The responsibilities are opening parliament, dissolving parliament at election time, appointing the prime minister, appointing peers, approving laws and advising and providing guidance to the prime minister. House of commons: there are 646 elected members of parliament called MPs. They have responsibilities such as, making laws, controlling finance, creating delegated legislation, scrutinising decisions, protecting the rights of individuals and examining proposals from Europe. house of lords: they have a variable number of members, it is currently 724. Responsibilities of the lords include creating laws, scrutinising decisions and offering independent expertise.
More dominant figures such as Thatcher and Blair have capitalised heavily on both strength of their personality and their parliamentary majorities. The creation of a more developed policy unit in Downing Street is effectively creating a "Prime Minister's Department". However it can be argued that the prime minister such as Tony blair, has not got a chance of effectively being a president, for example he prefered to dominate foreign and international affairs. The individuals of the UK, could argue that instead of focusing on other countries such as Pakistans, Afghanistan, he should of helped the UK more, improving and making it a better place to live in. An example of where this is present is, he distanced himself from the Foreign and Commonwealth Office so cut himself off from civil servants that could have questioned his views.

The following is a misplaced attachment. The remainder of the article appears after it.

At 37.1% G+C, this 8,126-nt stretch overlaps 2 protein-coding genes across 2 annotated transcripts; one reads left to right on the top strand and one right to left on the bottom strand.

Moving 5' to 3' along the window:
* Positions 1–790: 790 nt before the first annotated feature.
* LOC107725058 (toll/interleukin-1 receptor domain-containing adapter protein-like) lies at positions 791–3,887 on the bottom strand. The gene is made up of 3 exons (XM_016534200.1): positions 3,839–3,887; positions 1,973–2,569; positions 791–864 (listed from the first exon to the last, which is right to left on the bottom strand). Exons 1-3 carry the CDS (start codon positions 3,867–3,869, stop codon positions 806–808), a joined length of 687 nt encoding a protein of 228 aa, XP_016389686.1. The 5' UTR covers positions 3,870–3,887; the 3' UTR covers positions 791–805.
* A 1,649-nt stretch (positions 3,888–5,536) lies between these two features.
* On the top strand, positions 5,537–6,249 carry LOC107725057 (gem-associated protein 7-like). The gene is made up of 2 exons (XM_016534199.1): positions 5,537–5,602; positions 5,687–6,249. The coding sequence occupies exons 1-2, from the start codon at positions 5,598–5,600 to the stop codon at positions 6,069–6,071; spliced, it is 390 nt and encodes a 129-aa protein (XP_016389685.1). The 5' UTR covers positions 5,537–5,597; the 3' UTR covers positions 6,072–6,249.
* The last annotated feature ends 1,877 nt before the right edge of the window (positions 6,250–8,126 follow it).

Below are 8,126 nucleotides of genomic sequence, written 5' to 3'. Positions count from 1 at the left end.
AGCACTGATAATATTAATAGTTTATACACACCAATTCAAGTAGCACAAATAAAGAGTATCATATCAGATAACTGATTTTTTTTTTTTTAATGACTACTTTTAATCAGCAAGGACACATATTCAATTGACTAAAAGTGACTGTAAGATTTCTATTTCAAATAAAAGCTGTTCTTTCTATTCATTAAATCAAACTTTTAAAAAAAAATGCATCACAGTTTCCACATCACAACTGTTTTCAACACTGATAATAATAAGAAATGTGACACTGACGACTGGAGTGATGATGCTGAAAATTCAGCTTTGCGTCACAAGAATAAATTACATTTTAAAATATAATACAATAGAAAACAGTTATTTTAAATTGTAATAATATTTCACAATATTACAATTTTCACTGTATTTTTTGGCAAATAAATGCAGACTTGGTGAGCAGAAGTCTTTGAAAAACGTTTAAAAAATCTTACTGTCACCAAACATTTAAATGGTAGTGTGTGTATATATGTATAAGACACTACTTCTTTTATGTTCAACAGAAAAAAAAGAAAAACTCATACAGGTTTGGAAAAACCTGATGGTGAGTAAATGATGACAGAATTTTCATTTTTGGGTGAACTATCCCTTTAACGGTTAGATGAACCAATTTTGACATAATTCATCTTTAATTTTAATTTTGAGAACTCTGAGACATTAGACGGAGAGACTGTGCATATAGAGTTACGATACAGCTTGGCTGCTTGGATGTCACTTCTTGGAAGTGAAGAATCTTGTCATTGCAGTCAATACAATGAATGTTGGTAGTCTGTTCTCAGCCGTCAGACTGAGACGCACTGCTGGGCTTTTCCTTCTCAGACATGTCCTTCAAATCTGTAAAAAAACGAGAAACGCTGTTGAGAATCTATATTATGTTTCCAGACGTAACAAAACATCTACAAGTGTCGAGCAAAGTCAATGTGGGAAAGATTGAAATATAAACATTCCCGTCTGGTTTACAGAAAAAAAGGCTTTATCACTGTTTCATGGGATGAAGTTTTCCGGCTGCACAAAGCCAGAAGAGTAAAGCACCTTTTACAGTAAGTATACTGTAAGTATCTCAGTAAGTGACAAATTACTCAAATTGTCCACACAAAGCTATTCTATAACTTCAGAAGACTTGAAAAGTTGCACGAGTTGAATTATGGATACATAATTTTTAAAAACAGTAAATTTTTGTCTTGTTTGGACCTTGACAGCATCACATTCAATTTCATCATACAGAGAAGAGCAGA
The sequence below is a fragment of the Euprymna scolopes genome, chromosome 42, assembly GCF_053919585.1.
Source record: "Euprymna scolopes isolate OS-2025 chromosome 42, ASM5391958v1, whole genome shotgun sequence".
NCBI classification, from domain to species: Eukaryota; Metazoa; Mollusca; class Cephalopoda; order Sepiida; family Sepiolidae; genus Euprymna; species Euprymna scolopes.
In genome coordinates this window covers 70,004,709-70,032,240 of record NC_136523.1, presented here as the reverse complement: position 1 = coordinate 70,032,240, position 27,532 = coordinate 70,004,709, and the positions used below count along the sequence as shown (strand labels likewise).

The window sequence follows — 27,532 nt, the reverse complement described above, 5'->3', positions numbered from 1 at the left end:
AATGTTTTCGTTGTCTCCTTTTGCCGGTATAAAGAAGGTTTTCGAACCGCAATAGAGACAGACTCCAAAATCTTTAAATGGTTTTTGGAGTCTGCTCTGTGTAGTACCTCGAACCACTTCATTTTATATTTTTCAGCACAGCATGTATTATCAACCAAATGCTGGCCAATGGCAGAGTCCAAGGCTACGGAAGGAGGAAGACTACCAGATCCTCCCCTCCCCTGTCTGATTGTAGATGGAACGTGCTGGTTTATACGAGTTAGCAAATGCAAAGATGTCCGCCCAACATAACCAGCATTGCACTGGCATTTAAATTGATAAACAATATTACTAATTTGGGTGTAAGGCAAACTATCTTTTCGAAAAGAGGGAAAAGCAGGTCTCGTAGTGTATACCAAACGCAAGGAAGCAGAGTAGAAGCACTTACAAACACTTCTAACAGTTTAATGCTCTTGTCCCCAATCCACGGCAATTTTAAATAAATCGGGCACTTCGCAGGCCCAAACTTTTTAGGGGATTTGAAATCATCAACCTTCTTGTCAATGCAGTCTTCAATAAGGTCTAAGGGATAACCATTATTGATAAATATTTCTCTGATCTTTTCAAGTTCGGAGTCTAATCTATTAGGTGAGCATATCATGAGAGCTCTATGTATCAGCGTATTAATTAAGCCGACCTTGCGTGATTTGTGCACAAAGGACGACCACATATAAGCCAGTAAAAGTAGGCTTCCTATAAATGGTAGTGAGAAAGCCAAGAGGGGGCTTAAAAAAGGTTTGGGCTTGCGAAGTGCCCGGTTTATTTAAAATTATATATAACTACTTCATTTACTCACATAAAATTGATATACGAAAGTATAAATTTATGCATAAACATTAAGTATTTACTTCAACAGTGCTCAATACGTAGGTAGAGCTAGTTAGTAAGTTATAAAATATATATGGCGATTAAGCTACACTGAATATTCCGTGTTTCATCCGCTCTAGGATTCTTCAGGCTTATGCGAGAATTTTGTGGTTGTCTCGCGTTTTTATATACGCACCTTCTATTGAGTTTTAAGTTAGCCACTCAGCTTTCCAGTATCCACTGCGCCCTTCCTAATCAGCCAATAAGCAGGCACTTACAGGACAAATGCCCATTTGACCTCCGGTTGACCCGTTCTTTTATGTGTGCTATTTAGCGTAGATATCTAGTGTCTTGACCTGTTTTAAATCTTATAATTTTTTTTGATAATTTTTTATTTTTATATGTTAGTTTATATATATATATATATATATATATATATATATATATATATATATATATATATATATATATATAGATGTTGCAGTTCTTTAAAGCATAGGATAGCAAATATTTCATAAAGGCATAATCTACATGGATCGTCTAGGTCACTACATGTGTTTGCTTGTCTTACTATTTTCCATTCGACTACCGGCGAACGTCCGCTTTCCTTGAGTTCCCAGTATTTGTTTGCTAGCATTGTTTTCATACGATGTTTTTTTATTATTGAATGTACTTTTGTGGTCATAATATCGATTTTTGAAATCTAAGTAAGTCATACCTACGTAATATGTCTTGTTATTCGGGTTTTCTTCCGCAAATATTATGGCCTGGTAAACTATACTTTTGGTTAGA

Is Cabinet Government Dead? Cabinet government is a system of government in which executive power is concentrated in the cabinet, which is made up of heads of government departments, who exercise collective responsibility. Traditionally, within government the Prime Minister is ‘primus inter pares’ or ‘first among equals’ which reinsures the fact that he is a minister, not a president, of which some Prime Ministers may seem to appear. The cabinet fulfils many functions, these may have changed overtime but the principle functions include making policy decisions. Overtime, the role of the cabinet may have increasingly been seen to be less and this may have changed peoples’ perception on the system of government used in the UK.